Expression: Not much that he is sorry!


In one of the movies I recently watched, the servant of the house is caught stealing by his mistress. His master takes him into the room for interrogation. He comes out after a few minutes.(My questions are at the end)

Wife- What did he say?
Husband- Not much that he is sorry.
Wife- Ask him to pack his bags and leave right
Husband- Firing him is like putting a tiny bandage
on a deep wound.

Q1- “Not much that he is sorry” What is the
meaning? What sort of a sentence structure is that?

Q2- “Firing him is like putting a tiny bandage
on a deep wound.”
What is the meaning?

Q3- “Ask him to pack his bags…” I think it should
be “Tell him to pack his bags…”

A lot of thanks


Maybe you espect a response from Amy :smiley:

I think he didn’t say much of the words(maybe something offensive,insulting)to regret about what he had said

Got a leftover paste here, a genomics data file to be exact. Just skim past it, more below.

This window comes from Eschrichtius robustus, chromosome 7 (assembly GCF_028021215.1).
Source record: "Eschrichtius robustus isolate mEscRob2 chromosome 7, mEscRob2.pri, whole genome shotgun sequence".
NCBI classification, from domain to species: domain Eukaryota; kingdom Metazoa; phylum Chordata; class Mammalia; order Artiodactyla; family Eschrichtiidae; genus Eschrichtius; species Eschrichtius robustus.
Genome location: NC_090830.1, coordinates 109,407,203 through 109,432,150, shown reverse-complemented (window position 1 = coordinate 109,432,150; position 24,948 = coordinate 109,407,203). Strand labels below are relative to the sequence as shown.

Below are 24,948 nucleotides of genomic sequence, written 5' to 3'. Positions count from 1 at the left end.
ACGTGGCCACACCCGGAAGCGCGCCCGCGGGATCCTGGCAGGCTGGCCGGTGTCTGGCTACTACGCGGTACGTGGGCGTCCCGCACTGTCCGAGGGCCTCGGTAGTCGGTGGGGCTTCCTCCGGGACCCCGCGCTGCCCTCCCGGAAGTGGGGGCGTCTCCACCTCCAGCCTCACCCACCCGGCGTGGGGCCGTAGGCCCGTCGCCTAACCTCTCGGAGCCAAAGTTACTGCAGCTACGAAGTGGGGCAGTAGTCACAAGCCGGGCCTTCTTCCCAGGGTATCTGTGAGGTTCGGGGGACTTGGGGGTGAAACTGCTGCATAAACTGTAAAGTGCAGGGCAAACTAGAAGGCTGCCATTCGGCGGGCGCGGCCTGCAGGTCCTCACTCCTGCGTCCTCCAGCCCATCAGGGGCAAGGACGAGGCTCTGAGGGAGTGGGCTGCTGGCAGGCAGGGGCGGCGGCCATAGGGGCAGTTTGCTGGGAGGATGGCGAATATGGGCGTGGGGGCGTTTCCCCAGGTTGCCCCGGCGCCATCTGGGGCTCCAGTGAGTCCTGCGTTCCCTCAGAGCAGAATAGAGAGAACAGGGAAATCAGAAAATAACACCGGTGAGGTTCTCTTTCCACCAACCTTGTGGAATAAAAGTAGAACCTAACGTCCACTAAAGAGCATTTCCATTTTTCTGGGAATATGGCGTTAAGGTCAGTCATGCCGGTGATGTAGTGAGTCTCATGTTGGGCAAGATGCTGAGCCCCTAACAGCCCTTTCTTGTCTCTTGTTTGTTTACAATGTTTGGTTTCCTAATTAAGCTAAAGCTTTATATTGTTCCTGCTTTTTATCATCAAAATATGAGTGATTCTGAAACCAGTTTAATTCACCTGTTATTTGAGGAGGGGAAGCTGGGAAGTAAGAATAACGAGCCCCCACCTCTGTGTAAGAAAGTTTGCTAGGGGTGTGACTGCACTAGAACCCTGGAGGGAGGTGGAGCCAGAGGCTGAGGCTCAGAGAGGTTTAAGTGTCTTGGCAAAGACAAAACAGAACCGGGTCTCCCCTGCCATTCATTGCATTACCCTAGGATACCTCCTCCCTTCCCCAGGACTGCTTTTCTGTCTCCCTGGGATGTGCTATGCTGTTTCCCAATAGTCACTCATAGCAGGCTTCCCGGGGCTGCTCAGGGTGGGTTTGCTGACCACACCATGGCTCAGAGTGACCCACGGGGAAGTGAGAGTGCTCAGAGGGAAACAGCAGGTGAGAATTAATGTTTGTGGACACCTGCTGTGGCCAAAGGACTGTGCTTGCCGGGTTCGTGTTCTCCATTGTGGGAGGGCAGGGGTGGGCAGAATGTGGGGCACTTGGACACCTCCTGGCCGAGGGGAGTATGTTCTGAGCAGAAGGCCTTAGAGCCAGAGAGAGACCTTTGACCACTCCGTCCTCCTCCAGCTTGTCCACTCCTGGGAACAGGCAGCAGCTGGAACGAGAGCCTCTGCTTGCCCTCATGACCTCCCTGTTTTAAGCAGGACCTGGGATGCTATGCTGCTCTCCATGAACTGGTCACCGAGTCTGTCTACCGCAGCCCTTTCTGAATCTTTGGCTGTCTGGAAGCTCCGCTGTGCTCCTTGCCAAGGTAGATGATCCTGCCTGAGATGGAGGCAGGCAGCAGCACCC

Here is a case of simile
like putting a tiny bandage on a deep wound has a figurative sense in this sentence and means in vain,uselessly
As you know tiny bandage cannot prevent a deep wound from bleeding :lol:

Yes,both are acceptable.
p.s.Anyway I’m sure that Amy will help you :smiley:

Tom, to be honest, I misread your last question. Now I made some amendments

Hi Tom

I would assume that there was at least a slight pause between “much” and “that”. (Or at least the speaker intended to pause…:lol:)
The meaning: (He did) not (say) much — (He just said) that he is sorry.

I agree with Pamela.

Using the word ask instead of tell is extremely common in English when talking about giving someone a command. It sounds more polite since making a request (ask) is “nicer” than making a demand (tell). In your sentence, the person could also have used “tell”. But, as I mentioned, using “ask” is very common and I wouldn’t see it as unusual, even though politeness probably wasn’t much of an issue in this case.

As a further example:
If you call John Smith at his office and he isn’t available and you then want his secretary to tell him to call you back as soon as possible, using the word “ask” would be extremely typical and usually preferable:
Could you ask him to call me back as soon as he returns?


How right Pamela is,Amy! :shock: I have been expecting to hear from you. :smiley: Well, whether or not did you like the questions in this thread?



Thanks for the answers…Could not know that you had replied, Amy :smiley: